Photo of Erika and Eva Sandoval.

Photo by David Hodges: Two-year-old twin sisters Erika and Eva Sandoval were thoraco-omphalo-ischiopagus
twins, positioned facing each other and joined from the lower chest and upper-abdomen level down.

Stanford Medicine News Center - December 9th, 2016 - by Erin Digitale

Conjoined twins Erika and Eva Sandoval were successfully separated at Lucile Packard Children’s Hospital Stanford in a 17-hour surgery that began Dec. 6 and stretched into the early morning hours of Dec. 7. Prior to separation, the 2-year-old twins of Antelope, California, shared much of their lower body.

“They did very well,” said lead surgeon Gary Hartman, MD, clinical professor of surgery at the School of Medicine. “I’m very pleased with the outcome.”

The Sandoval girls are the seventh pair of conjoined twins Hartman has separated and the fifth separation surgery he has done at Stanford. The last separation at Packard Children’s was performed in 2011.

“It’s amazing how strong these girls are, and it’s amazing what their team performed,” said Aida Sandoval, the twins’ mother. “Seeing them now in the ICU, you look at them and think, ‘You’re missing your other half,’ but we know that this is the right path for them: to be independent, have the chance to succeed and explore on their own everything the world has to offer.”

Erika and Eva are now in stable condition in the pediatric intensive care unit, where they are expected to recover for about two weeks. Their physicians anticipate that the girls will spend an additional two weeks in the hospital before they go home. They are sharing a hospital room but are in separate beds.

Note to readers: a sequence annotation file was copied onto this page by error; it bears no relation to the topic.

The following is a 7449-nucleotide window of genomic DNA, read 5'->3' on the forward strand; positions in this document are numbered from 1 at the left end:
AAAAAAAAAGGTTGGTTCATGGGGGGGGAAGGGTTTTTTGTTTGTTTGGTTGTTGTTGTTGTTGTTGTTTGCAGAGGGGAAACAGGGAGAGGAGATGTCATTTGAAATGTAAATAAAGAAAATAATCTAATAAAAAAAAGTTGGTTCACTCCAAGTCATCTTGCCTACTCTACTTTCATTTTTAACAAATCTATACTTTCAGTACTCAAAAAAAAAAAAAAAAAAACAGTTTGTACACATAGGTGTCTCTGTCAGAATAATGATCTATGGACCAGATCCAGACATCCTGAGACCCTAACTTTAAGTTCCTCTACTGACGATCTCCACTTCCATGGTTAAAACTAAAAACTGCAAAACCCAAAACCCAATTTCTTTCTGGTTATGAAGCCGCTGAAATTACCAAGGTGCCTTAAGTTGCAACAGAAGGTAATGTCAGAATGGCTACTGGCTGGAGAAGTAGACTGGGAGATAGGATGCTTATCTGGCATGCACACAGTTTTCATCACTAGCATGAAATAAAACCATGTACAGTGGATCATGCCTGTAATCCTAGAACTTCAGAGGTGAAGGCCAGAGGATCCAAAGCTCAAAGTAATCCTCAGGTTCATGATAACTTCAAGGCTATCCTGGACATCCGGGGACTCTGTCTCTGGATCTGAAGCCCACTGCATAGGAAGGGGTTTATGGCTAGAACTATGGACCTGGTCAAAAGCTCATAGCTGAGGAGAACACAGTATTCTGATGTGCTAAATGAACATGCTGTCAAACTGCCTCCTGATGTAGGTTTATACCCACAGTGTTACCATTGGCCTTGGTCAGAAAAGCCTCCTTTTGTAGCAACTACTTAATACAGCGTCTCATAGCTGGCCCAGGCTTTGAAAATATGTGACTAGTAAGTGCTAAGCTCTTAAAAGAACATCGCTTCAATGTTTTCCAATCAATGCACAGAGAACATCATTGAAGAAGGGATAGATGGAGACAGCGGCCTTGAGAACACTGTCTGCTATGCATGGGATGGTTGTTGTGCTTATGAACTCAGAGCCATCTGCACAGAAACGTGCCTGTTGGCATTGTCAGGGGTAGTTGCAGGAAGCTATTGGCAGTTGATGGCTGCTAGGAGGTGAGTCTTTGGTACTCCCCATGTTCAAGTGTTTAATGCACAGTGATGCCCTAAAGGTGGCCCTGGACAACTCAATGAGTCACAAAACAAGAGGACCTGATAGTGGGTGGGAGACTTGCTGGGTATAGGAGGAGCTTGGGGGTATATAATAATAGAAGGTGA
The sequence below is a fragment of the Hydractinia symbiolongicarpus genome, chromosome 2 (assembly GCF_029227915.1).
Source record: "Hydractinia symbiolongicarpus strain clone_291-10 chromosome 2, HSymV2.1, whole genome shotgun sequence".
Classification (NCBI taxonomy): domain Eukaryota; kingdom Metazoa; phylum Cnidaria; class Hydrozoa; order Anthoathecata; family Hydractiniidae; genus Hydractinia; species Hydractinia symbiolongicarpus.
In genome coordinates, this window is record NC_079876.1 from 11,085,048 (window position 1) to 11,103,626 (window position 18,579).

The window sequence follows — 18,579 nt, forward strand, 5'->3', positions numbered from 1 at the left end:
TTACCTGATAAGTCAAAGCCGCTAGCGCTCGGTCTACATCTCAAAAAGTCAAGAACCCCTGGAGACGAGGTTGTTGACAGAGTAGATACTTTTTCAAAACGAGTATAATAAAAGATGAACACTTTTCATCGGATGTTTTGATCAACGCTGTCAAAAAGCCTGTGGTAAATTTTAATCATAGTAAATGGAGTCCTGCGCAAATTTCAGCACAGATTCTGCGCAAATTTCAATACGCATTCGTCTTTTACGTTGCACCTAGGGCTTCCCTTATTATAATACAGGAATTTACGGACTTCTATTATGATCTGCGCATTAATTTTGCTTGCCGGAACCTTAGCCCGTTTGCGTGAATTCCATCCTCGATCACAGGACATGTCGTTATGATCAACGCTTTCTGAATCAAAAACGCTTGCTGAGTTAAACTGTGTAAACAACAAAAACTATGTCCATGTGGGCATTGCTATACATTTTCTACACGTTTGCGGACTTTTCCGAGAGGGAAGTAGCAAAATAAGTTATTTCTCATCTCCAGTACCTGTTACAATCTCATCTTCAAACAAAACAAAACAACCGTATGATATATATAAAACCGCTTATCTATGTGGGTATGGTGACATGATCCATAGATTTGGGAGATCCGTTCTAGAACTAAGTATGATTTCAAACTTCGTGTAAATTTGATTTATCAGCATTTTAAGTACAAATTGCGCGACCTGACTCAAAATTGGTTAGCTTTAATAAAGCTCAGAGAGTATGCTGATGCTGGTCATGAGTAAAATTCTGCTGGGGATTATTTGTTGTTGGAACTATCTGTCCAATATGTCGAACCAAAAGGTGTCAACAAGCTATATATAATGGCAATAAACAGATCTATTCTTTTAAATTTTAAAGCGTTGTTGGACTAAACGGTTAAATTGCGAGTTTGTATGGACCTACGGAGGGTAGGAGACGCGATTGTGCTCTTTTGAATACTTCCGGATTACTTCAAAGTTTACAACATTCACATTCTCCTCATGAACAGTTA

Prior to separation, Erika and Eva were thoraco-omphalo-ischiopagus twins, positioned facing each other and joined from the lower chest and upper-abdomen level down. They had separate hearts and lungs but shared their diaphragm muscle and some anatomical structures below the diaphragm. They had one liver, one bladder, two kidneys and three legs. They each had a stomach.

“Before separation, you could think of their anatomy as two people above the rib cage, merging almost into one below the bellybutton,” said plastic and reconstructive surgeon Peter Lorenz, MD, professor of surgery, who led the reconstructive phase of the twins’ separation.

The separation team included about 50 people. By the time the twins go home, more than 100 hospital caregivers will have helped with their case, including many physicians and nurses who took care of Aida during her high-risk pregnancy and who cared for the twins as newborns.

Separation day

The girls were wheeled into the operating room shortly after 7 a.m. Dec. 6, where they were carefully anesthetized by a team of six anesthesiologists, three per twin, led by Gail Boltz, MD, clinical professor of anesthesiology, perioperative and pain medicine. Once the twins were anesthetized, the team placed central and arterial lines to enable blood transfusions and deflated the three saline-filled tissue expanders that had been used to generate new skin to help cover their separation site. The first incision was made at 11 a.m.